On February 16, 1923, Howard Carter (1873 – 1939), an English archaeologist and Egyptologist unsealed and opened the burial chamber of the 14th century pharaoh King Tutankhamun in the tomb (KV62) in the Valley of Kings near Cairo in Egypt.
The discovery of the intact tomb of Tutankhamen became one of the richest and most celebrated contributions to Egyptology.
At age 17, Carter joined the British-sponsored archaeological survey of Egypt. He made drawings (1893–99) of the sculptures and inscriptions at the temple of Queen Hatshepsut in ancient Thebes.
Carter worked for eight years with the British Survey, copying out inscriptions and hieroglyphs for translation by the erudite members of the group, and would have liked to have carried out his own excavations but promotion was denied to him on account of his lack of education. In 1899, Carter obtained a job with the Egyptian government’s Antiquities Department, supervising excavations in the Valley of the Kings, the most prolific excavation site in Egypt.
In 1902, he discovered the tombs of Hatshepsut and Thutmose IV; moreover, his research indicated the existence of a previously unknown pharaoh, Tutankhamun.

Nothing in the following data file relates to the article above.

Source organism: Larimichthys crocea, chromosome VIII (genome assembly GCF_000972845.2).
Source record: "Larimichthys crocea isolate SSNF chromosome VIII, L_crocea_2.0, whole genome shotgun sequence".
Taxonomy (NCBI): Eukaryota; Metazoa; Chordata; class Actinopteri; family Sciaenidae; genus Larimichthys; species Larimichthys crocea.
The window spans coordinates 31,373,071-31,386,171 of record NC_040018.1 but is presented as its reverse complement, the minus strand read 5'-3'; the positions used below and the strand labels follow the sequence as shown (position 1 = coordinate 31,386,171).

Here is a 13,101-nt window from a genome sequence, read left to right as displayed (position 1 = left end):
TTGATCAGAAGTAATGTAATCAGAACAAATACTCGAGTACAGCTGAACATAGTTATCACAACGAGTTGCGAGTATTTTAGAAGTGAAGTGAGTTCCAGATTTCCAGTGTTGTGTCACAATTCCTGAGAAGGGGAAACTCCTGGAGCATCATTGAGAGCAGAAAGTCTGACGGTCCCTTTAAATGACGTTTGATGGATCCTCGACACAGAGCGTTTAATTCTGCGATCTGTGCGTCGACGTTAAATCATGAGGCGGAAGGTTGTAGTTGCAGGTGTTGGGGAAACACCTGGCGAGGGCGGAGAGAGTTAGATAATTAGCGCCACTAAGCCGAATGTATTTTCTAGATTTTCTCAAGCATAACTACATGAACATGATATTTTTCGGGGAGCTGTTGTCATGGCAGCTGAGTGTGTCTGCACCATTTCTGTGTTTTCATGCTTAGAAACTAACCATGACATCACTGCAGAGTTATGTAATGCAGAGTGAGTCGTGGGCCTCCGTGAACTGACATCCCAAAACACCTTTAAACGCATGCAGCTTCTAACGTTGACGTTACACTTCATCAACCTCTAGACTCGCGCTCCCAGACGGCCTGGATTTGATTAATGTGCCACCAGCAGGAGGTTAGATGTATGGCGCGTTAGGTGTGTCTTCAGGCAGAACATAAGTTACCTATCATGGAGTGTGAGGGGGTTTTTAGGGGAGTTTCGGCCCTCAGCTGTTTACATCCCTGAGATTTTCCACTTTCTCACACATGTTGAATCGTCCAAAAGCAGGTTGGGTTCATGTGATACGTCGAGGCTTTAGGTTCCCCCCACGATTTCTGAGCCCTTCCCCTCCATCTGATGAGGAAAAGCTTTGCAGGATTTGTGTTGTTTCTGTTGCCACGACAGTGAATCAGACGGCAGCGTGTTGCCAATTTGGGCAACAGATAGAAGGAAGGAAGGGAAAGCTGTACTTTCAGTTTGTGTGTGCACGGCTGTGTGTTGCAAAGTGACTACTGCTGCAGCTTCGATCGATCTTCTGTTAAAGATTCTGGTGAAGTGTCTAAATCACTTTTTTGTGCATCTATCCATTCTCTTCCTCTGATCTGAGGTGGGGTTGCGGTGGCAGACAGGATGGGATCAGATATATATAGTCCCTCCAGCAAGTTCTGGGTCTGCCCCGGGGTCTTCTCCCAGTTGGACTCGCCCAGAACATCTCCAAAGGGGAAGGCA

About 1907 he began his association with the 5th earl of Carnarvon, a distinguished collector of antiquities who had sought out Carter to supervise excavations in the valley.
On November 4, 1922, Carter found the first sign of what proved to be Tutankhamen’s tomb, and telegraphed Carnarvon to come at once, hoping that this was indeed the resting place of Tutankhamen and not daring to enter without his patron being present.
When Carnarvon and his entourage eventually arrived, Carter made a breach in the doorway and, with the aid of a candle, saw a hoard of gold and ebony effects and two sentinel statues, guarding the entrance of what seemed to be a burial chamber.
While waiting for permission from the Egyptian authorities to open the burial chamber, Carter catalogued the contents of the antechamber. On 16th February 1923, Carter and Carnarvon, accompanied by Egyptian state officials, opened the sealed doorway and found the sarcophagus of Tutankhamen.
It has been suggested, from sources in Carter’s notes, that Carter and his patron had taken a sneak preview of the burial chamber, feeling that their investment of effort and money entitled them to take the honour of the first peek at the tomb.
For the next 10 years Carter supervised the removal of its contents. He catalogued and recorded the entire collection, most of which are housed in the Egyptian Museum in Cairo.
Carter died in 1939 and is buried in Putney Vale Cemetery.